Todd Shields, Kartikay Mehrotra, Naomi Nix, and Jennifer A Dlouhy report:
The FBI arrested one man after a co-worker at a western Maryland restaurant reported seeing him in images of people assaulting the U.S. Capitol. A Texas man was charged after his ex-wife recognized him in a social-media video and called authorities, noting that it was a good picture.
Perhaps the most easily recognized interloper wore the same bearskin headdress with horns, and carried the same six-foot spear, as he did on his Facebook page. Prosecutors called it “distinctive attire” in charging documents.
These and more details gleaned from court documents reveal how the FBI has quickly identified more than 275 suspects — the number is expected to grow quickly — related to last week’s Capitol riot. More than 98 have been arrested, often with the aid of video taken or social media posted by the participants themselves. And investigators, academics and citizen sleuths are still combing though broadcast footage and websites such as Twitter Inc., YouTube and even archives of the now-defunct Parler platform favored by right-wing activists.
Read more on Bloomberg.
That people proudly provided law enforcement with abundant evidence against themselves is somewhat mind-boggling, until you factor in that an unknown percentage of those people did not think they were doing anything illegal because their President asked them to do what they were doing. I realize it’s contentious to say that, and some believe firmly that Trump, Cruz, Hawley, and others did not give them a sense of permission or expectation that their actions were patriotic and would be forgiven, but I think the abundant video footage shows that some people felt they were absolutely doing A Good Thing and a Lawful Thing.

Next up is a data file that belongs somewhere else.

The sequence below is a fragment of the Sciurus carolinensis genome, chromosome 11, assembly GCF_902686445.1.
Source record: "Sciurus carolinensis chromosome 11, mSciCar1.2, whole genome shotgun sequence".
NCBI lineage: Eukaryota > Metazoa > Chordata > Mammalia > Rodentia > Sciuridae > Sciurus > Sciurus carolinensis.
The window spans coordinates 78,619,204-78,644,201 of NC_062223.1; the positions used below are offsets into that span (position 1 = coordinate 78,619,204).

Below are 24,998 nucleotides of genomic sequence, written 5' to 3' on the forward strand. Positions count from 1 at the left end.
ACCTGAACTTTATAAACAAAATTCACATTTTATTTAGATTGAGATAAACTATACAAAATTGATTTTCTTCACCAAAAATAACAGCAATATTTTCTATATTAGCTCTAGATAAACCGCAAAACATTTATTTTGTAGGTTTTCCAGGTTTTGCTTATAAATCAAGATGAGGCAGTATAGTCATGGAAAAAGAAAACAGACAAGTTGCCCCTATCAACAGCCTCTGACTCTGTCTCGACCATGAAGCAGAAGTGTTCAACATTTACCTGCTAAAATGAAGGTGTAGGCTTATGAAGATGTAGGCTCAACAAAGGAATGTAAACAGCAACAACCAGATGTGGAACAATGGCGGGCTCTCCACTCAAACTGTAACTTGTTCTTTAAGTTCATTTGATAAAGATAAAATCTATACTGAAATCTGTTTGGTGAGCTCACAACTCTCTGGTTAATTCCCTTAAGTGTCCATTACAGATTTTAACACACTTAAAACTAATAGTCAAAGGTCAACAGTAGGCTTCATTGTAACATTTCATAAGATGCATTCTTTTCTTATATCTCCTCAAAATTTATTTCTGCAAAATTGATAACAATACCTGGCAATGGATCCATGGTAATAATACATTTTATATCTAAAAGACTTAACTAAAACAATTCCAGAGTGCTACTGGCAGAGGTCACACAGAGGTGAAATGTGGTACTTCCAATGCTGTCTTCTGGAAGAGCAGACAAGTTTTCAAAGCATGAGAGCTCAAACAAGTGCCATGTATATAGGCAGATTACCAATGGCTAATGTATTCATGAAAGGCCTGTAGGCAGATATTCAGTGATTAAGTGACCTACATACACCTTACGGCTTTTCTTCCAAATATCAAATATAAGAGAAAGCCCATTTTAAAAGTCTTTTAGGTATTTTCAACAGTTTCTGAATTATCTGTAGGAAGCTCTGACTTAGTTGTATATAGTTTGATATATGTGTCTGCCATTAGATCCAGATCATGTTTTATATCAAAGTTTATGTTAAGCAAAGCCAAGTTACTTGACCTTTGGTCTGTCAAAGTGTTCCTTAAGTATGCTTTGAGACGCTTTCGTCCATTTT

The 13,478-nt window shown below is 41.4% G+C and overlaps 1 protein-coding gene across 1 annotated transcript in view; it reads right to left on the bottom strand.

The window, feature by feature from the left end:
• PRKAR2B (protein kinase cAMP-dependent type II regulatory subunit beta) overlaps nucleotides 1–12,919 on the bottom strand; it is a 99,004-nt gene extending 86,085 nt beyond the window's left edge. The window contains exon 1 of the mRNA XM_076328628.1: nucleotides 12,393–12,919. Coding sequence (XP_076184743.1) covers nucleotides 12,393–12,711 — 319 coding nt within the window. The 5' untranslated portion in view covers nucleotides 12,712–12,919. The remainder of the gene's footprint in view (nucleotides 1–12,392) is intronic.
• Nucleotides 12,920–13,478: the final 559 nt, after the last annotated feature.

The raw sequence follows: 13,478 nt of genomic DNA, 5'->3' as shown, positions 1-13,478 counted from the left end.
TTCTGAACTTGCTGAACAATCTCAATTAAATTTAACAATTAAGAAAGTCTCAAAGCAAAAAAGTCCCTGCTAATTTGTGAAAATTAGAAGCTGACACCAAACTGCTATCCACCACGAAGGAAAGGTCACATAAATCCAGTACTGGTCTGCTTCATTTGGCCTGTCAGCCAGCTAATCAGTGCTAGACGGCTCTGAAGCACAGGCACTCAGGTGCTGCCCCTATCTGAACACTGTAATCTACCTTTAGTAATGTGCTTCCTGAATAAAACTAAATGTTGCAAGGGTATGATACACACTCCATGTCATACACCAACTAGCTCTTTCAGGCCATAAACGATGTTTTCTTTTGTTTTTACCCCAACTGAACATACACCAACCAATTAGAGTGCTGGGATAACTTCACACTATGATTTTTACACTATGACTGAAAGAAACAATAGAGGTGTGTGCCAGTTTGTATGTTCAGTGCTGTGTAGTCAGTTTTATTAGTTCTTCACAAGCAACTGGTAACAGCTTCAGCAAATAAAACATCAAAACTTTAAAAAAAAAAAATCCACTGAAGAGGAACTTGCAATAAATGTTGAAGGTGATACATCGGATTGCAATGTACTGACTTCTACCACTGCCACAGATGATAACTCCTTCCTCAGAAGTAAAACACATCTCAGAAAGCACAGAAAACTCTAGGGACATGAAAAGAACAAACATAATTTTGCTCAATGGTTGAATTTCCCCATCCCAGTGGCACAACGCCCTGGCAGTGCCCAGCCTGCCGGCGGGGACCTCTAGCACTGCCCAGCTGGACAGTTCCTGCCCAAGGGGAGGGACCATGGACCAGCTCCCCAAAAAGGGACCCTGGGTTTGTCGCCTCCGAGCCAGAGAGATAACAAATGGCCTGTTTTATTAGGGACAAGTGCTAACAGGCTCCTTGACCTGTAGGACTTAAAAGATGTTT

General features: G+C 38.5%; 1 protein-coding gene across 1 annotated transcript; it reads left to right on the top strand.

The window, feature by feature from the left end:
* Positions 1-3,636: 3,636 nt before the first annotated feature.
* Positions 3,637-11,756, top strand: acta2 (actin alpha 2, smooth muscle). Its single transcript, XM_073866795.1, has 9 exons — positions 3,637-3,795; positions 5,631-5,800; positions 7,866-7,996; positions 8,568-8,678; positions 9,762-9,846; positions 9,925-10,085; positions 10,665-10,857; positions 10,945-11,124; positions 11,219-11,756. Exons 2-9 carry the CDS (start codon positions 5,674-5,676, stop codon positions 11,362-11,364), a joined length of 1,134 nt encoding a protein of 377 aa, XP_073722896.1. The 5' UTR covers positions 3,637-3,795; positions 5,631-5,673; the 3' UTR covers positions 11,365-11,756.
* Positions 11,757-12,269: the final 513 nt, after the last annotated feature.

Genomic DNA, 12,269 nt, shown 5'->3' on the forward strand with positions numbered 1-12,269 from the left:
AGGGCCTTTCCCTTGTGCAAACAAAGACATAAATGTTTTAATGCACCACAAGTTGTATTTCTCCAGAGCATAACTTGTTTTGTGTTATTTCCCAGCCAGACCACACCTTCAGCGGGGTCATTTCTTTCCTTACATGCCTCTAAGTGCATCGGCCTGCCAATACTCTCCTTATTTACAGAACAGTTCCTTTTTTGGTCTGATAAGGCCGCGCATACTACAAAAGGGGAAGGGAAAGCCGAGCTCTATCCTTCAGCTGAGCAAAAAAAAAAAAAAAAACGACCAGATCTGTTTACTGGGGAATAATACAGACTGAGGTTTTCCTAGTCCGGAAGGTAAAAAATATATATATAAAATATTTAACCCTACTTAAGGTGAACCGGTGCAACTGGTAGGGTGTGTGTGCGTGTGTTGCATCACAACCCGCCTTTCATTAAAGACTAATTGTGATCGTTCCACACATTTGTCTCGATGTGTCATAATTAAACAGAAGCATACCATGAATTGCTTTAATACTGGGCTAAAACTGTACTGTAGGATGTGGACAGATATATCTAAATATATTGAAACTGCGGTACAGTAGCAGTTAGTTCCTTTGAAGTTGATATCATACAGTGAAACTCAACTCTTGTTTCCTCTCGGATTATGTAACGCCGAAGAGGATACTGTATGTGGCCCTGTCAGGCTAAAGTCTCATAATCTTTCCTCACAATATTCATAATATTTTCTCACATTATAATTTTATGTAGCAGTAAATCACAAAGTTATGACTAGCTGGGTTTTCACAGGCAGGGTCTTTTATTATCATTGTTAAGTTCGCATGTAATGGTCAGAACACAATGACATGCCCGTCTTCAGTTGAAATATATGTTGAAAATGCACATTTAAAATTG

Their beliefs or ignorance of law notwithstanding, it’s also instructive to look at how information is being used, and how the public understands technology. When Nick Fuentes later told people “if you were there, destroy your cell phones,” many of us were reminded of the “This is not how this works. This is not how any of this works” meme. But how many people share his ignorance about what information protesters were storing about themselves and how the government can access it even if people subsequently threw out their phones or sim cards. Even if they hadn’t taken selfies.
Public ignorance about tech aside, there is also the growing debate about sleuthing and doxxing on the internet. While some sleuthing has resulted in the identification of some people seen in video footage, and some kids and relatives are just turning in their family members, internet sleuths run a risk of naming and defaming the wrong person. There are also risks that people may come after you if you identify them and point law enforcement at them. Read Doxxing insurrectionists: Capitol riot divides online extremism researchers for some thought-provoking comments on the issue. One of the points the article raises that bears emphasis is that not everyone was engaging in illegal conduct. Those who stayed outside the Capitol and just milled around chanting, “Stop the Steal!” were likely not breaking any laws at all. Identifying and naming them publicly as if they were all insurrectionists or criminals is unfair — and dangerous to a society that believes in protected speech.